children playing

Concert carries message

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Ketonen, Kris
Publication Date: 
2 Nov 2009



Organizers of a free concert intended to raise awareness of the need for public child care hope they‘re one step closer to their goals today.

The free Jump Up concert, held Sunday afternoon at the West Thunder Community Centre, brought out more than 100 parents and their children to hear a performance by Juno-nominated children‘s musician Chris McKhool and a book reading by Thunder Bay author Jean Pendziwol.

And underlying it all was a message about the importance of public child care, funded by the government.


CUPE Ontario secretary-treasurer Fred Hahn - the concert series is a joint project of CUPE, the Ontario Coalition for Better Child Care and the Ontario Federation of Labour - said the concert was a great way to reach out to the public in cities like Thunder Bay.

"We‘ve gotta use every method possible, and this is a great thing," he said. "It brings people together in the community, it gives some fun, some entertainment, but it also gives people a chance to think about how important child care is - how important it is not only for working families because they need the child care so they can go out and do their jobs, but it‘s also a job-creation program."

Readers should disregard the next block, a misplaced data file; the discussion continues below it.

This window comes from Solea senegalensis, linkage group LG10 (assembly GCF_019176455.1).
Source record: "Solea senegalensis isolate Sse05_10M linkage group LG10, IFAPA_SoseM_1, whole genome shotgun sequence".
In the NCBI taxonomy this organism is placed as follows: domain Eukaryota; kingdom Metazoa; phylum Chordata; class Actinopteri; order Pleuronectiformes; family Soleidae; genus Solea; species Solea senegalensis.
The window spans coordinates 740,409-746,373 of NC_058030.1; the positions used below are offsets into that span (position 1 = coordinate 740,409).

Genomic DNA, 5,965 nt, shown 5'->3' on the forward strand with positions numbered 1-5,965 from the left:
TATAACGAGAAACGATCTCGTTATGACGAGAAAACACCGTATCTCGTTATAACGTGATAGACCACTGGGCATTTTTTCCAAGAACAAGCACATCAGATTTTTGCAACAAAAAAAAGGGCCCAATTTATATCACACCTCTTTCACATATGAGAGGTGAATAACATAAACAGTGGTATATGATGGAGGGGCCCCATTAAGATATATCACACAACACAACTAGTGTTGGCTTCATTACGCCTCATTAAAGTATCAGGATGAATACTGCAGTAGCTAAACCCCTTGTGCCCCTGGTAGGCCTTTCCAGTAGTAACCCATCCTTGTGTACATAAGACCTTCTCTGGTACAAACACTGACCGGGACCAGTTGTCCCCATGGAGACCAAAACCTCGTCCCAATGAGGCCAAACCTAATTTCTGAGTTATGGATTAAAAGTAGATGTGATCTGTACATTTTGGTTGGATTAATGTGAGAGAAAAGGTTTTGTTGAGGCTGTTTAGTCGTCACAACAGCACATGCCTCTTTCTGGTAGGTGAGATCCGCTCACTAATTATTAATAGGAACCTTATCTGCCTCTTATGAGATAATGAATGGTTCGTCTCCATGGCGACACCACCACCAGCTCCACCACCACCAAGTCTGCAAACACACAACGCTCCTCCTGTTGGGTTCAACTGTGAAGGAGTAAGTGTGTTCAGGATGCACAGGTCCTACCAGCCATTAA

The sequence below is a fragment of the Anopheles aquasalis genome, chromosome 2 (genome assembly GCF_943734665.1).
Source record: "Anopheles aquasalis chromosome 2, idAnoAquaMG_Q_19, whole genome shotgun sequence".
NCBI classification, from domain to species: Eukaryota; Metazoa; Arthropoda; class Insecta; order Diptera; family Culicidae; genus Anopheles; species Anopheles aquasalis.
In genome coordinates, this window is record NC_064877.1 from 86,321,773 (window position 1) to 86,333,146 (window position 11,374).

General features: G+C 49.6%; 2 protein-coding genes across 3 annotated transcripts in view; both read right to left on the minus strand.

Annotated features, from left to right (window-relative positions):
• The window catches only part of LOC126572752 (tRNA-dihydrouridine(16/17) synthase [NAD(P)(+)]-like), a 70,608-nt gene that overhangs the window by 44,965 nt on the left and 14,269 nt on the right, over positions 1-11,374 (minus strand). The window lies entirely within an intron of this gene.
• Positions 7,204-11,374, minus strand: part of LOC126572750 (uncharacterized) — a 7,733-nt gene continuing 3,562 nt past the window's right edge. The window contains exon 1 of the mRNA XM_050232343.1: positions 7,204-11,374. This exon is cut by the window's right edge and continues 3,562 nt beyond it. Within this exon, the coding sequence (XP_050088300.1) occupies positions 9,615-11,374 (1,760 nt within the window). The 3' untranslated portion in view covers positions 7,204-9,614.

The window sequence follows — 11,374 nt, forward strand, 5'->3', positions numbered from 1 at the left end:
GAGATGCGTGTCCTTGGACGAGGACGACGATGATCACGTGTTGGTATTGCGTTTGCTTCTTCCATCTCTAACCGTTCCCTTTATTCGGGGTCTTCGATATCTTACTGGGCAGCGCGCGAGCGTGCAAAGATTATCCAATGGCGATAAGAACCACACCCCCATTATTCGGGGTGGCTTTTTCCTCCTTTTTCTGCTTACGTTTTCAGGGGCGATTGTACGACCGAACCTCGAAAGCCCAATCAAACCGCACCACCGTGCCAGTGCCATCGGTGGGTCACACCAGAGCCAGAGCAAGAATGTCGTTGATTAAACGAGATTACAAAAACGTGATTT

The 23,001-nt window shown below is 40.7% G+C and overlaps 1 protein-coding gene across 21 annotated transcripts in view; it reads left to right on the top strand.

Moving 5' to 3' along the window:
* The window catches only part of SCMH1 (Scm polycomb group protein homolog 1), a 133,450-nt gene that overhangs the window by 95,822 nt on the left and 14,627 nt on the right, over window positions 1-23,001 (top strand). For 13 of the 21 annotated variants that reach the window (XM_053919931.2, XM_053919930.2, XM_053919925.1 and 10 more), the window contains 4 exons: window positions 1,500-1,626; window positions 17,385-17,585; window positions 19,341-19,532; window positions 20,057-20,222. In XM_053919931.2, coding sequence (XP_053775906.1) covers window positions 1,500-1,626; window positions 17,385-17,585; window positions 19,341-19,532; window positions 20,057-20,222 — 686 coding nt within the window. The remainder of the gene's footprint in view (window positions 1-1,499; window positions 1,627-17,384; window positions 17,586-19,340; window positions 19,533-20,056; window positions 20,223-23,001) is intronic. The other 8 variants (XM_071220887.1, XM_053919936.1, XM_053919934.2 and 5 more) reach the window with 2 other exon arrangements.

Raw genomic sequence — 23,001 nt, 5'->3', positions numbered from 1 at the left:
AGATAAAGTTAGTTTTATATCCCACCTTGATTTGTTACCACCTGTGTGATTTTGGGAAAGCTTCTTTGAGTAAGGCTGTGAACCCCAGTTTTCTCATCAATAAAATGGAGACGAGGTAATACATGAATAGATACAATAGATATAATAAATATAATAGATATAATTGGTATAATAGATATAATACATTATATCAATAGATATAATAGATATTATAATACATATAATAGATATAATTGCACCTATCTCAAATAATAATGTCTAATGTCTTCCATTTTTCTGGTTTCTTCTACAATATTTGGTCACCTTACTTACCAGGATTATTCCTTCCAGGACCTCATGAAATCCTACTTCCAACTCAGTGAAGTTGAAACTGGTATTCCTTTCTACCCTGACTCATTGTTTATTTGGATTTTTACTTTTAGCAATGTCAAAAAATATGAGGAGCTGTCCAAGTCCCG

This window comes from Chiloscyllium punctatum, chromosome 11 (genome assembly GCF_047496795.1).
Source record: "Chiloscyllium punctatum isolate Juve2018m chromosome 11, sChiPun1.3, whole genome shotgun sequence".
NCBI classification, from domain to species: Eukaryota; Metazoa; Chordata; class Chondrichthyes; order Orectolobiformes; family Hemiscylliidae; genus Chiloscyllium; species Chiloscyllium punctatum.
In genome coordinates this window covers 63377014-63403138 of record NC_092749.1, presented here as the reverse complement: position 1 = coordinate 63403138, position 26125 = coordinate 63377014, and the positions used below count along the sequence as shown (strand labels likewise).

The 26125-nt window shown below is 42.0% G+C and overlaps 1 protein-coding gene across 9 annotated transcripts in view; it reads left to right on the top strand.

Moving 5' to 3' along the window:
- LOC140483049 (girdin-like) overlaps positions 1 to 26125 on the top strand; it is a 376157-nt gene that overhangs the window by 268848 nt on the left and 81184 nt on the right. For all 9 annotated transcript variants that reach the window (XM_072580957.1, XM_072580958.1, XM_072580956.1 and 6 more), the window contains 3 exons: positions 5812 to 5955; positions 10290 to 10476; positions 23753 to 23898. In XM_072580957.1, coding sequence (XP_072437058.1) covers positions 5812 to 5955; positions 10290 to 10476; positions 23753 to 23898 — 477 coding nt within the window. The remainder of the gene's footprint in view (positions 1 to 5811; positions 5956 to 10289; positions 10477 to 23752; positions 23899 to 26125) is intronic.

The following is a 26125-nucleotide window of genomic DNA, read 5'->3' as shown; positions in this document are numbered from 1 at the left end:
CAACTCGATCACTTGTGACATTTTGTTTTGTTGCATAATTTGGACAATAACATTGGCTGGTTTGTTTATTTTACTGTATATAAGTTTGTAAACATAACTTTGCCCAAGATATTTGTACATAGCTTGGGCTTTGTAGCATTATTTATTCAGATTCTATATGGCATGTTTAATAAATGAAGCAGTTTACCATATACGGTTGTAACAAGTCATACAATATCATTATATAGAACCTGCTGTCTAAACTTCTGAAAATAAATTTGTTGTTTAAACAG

Hahn said every dollar spent on child care generates 90 cents in income for the provincial government. Also, every million dollars invested in child care generates 40 jobs, he said.

Pendziwol said organizers contacted her publisher, Kids Can Press, in their search for a local author, and she agreed to come on board.

"As a children‘s author, I think that children are important . . . and an important part of our lives and our society," she said Sunday.

Parents who attended were encouraged to sign petitions and otherwise get involved in the public child care campaign.

"We need all the help we can get from the community to send a signal to the province and to the federal government that more needs to be done on child care," said Coun. Iain Angus, chairman of the District Social Services Administration Board (DSSAB).


- reprinted from the Thunder Bay Chronicle Herald